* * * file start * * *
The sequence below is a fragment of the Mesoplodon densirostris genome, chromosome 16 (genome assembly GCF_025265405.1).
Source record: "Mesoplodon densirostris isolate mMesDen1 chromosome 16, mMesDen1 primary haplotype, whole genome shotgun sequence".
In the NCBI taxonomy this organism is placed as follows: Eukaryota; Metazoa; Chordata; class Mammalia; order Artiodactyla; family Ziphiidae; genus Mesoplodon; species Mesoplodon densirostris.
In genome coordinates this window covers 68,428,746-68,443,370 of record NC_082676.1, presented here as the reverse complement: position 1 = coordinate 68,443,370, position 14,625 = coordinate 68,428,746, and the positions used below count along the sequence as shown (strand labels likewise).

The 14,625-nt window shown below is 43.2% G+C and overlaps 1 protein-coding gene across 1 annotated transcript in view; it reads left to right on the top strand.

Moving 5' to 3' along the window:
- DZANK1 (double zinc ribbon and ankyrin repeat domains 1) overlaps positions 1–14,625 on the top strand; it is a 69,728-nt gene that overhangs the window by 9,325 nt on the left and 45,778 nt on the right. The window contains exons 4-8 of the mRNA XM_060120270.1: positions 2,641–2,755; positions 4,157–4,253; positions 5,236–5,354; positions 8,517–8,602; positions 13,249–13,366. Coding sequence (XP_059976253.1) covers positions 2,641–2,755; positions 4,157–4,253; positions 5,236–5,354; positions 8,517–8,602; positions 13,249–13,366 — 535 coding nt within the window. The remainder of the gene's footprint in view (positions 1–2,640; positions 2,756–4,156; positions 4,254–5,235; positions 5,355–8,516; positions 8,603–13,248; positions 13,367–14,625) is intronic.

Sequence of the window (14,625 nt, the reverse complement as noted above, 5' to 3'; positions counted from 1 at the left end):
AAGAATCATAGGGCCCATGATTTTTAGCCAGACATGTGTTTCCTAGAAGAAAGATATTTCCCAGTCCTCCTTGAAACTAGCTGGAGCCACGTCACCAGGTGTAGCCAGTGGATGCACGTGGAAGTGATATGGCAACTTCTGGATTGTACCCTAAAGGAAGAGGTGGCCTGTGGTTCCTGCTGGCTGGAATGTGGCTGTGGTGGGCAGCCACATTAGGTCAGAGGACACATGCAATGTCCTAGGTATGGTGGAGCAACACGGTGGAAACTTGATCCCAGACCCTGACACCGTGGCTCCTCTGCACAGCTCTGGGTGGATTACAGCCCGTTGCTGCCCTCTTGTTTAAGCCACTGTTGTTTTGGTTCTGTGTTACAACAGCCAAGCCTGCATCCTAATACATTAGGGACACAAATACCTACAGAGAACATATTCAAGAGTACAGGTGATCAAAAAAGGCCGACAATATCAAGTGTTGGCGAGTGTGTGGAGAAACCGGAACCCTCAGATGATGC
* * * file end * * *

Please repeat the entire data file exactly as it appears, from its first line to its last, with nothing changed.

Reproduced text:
The sequence below is a fragment of the Mesoplodon densirostris genome, chromosome 16 (genome assembly GCF_025265405.1).
Source record: "Mesoplodon densirostris isolate mMesDen1 chromosome 16, mMesDen1 primary haplotype, whole genome shotgun sequence".
In the NCBI taxonomy this organism is placed as follows: Eukaryota; Metazoa; Chordata; class Mammalia; order Artiodactyla; family Ziphiidae; genus Mesoplodon; species Mesoplodon densirostris.
In genome coordinates this window covers 68,428,746-68,443,370 of record NC_082676.1, presented here as the reverse complement: position 1 = coordinate 68,443,370, position 14,625 = coordinate 68,428,746, and the positions used below count along the sequence as shown (strand labels likewise).

The 14,625-nt window shown below is 43.2% G+C and overlaps 1 protein-coding gene across 1 annotated transcript in view; it reads left to right on the top strand.

Moving 5' to 3' along the window:
- DZANK1 (double zinc ribbon and ankyrin repeat domains 1) overlaps positions 1–14,625 on the top strand; it is a 69,728-nt gene that overhangs the window by 9,325 nt on the left and 45,778 nt on the right. The window contains exons 4-8 of the mRNA XM_060120270.1: positions 2,641–2,755; positions 4,157–4,253; positions 5,236–5,354; positions 8,517–8,602; positions 13,249–13,366. Coding sequence (XP_059976253.1) covers positions 2,641–2,755; positions 4,157–4,253; positions 5,236–5,354; positions 8,517–8,602; positions 13,249–13,366 — 535 coding nt within the window. The remainder of the gene's footprint in view (positions 1–2,640; positions 2,756–4,156; positions 4,254–5,235; positions 5,355–8,516; positions 8,603–13,248; positions 13,367–14,625) is intronic.

Sequence of the window (14,625 nt, the reverse complement as noted above, 5' to 3'; positions counted from 1 at the left end):
AAGAATCATAGGGCCCATGATTTTTAGCCAGACATGTGTTTCCTAGAAGAAAGATATTTCCCAGTCCTCCTTGAAACTAGCTGGAGCCACGTCACCAGGTGTAGCCAGTGGATGCACGTGGAAGTGATATGGCAACTTCTGGATTGTACCCTAAAGGAAGAGGTGGCCTGTGGTTCCTGCTGGCTGGAATGTGGCTGTGGTGGGCAGCCACATTAGGTCAGAGGACACATGCAATGTCCTAGGTATGGTGGAGCAACACGGTGGAAACTTGATCCCAGACCCTGACACCGTGGCTCCTCTGCACAGCTCTGGGTGGATTACAGCCCGTTGCTGCCCTCTTGTTTAAGCCACTGTTGTTTTGGTTCTGTGTTACAACAGCCAAGCCTGCATCCTAATACATTAGGGACACAAATACCTACAGAGAACATATTCAAGAGTACAGGTGATCAAAAAAGGCCGACAATATCAAGTGTTGGCGAGTGTGTGGAGAAACCGGAACCCTCAGATGATGC